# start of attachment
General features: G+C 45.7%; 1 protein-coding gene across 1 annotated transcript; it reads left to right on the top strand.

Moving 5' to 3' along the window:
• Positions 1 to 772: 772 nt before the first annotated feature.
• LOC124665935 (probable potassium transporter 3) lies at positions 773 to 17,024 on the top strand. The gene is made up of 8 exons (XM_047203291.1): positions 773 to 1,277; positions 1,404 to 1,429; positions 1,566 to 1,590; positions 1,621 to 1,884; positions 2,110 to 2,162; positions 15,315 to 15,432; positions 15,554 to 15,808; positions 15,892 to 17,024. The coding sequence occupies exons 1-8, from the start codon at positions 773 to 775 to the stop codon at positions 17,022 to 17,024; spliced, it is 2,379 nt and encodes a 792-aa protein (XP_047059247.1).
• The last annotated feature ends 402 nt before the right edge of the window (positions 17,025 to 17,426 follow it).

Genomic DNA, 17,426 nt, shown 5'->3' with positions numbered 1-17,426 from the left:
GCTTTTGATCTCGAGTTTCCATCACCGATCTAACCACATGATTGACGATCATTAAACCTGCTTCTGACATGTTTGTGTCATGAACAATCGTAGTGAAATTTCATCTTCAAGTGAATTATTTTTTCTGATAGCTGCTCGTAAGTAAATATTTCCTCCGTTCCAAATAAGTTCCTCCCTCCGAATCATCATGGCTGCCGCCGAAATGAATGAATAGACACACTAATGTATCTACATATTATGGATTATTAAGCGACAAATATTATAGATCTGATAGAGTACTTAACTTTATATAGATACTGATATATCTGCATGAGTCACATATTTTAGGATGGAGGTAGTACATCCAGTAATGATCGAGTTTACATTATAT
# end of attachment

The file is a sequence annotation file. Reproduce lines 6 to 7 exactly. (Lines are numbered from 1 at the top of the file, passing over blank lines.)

Genomic DNA, 17,426 nt, shown 5'->3' with positions numbered 1-17,426 from the left:
GCTTTTGATCTCGAGTTTCCATCACCGATCTAACCACATGATTGACGATCATTAAACCTGCTTCTGACATGTTTGTGTCATGAACAATCGTAGTGAAATTTCATCTTCAAGTGAATTATTTTTTCTGATAGCTGCTCGTAAGTAAATATTTCCTCCGTTCCAAATAAGTTCCTCCCTCCGAATCATCATGGCTGCCGCCGAAATGAATGAATAGACACACTAATGTATCTACATATTATGGATTATTAAGCGACAAATATTATAGATCTGATAGAGTACTTAACTTTATATAGATACTGATATATCTGCATGAGTCACATATTTTAGGATGGAGGTAGTACATCCAGTAATGATCGAGTTTACATTATAT